Over the last four months, the nation has spent a lot of time at home. As the lockdown eases further from the recent Government announcement on 23rd June, many of us will return to our ‘new normal’. This is exciting news, but it can also be daunting for many for various reasons, especially those that have pets and have gotten used to their owners being at home more than usual.
For some pets, the transition will be easy. However, for some pets and for those that have suffered from separation anxiety in the past, they will find it particularly hard when their owner returns to work. With this, we need to start to slowly ease in allowing our pets to spend more time on their own at home.
Separation Anxiety can lead to stress and upset for some pets. Dogs tend to suffer most and can become very anxious when their owner leaves the home and they’re left on their own for some time.
This behaviour can lead to an elevated heart rate, excess barking and respiratory struggles. Some dog breeds may even take to doing their toilet business inside the home or damaging furniture by scratching and chewing.
Not all dogs will initially show signs of this and some will welcome the peace and the need for their own space.
The realisation is, that many pets up and down the country will not be left on their own for just an hour and this can result in issues manifesting later on down the line when they realise they have to spend more time alone.
Fortunately, there are many things you can put in place to ease your dog into spending more time alone. Listed below are some helpful tips on how to ease your dog out of lockdown:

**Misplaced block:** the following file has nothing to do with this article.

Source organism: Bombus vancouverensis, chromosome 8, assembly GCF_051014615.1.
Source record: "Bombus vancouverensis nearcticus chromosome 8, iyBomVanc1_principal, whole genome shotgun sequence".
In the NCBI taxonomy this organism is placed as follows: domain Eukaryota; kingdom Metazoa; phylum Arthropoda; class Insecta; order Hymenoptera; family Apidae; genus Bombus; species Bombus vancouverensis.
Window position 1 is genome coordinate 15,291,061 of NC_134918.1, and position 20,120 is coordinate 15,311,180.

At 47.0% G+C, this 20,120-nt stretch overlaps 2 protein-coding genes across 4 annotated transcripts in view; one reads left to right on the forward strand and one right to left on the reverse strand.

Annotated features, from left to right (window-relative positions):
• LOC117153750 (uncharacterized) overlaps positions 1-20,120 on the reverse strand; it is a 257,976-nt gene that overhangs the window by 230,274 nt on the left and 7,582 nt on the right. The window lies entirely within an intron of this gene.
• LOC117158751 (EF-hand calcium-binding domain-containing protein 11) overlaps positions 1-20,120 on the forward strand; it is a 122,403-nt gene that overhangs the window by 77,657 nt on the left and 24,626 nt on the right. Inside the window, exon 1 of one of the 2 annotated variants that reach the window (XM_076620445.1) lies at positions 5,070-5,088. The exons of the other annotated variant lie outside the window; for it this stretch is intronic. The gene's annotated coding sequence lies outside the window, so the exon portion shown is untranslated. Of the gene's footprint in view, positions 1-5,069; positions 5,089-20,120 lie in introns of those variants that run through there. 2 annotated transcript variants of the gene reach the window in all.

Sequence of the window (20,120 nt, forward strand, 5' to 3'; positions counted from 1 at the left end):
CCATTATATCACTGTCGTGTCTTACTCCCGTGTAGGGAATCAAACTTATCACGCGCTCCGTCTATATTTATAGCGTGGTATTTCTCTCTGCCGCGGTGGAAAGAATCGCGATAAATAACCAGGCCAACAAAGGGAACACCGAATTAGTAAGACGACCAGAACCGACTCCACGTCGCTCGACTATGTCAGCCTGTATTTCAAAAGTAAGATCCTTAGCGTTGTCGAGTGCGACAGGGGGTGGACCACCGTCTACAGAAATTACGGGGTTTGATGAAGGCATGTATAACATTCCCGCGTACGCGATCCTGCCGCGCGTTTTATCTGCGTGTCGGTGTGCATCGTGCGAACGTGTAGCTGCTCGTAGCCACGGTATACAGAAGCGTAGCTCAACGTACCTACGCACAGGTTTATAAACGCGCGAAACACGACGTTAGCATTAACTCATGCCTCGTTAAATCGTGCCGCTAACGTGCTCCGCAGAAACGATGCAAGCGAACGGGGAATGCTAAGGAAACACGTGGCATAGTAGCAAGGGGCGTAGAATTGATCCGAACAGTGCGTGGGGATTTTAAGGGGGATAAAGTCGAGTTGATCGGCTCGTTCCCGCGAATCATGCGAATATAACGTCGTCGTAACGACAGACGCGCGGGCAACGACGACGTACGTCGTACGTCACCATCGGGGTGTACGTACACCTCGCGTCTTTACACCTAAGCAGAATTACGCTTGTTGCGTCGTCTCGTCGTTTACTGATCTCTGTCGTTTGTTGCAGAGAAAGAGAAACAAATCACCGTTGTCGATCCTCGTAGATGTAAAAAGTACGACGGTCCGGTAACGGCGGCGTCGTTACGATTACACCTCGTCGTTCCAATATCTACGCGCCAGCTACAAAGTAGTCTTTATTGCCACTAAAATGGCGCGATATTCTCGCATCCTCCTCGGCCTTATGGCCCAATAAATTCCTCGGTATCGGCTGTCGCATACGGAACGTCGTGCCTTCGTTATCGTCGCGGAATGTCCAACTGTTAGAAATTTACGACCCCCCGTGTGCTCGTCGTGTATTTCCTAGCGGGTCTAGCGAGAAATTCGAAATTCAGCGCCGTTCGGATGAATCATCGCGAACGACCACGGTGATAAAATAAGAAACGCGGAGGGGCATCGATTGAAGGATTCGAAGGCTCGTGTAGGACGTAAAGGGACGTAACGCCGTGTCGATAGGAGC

Boredom can contribute to your dog’s separation anxiety. To prevent this from happening when you’re back at work, provide them with plenty of toys to play with to help keep them entertained. Toys like food mazes, or any food-related toy will keep your dog entertained for hours, especially if there is a treat on offer!
Practise leaving the house for short periods
It is time to get your dog used to spend periods on their own. You can do this by leaving the house for short periods and gradually increase the period over one to two weeks until you reach a full working day. This will help reassure your furry best friend that you will return.
Try not to make too much fuss when leaving the house
When leaving or returning home, try not to make too much fuss when seeing your dog and instead let your dog paise and take a moment before you go over to see or stroke them. When your dog settles down, reward them with a treat.
Introduce calming products
Numerous pet calming products on the market can help alongside environmental changes. Before introducing any form of natural supplement you must consult your vet. Supplements such as Zylkene which can help promote relaxation.
There are also animal-friendly diffusers like Adaptil which are scientifically proven to work with anxious dogs. The adapter works by releasing pheromones that help keep your dog safe, secure, and calm.
Say “Goodbye” to your dog well before you leave the house
Another way of getting your dog used to you leaving the home, whilst staying calm, is trying to say “Goodbye” at least 30 minutes before you leave the home and with little fuss. This way your dog gets the attention it needs but won’t associate it with your leaving of the house.
Lastly, all pets differ when it comes to separation anxiety and some will suffer more than others. If you’re concerned about your pet then you must seek professional advice from your veterinary practice.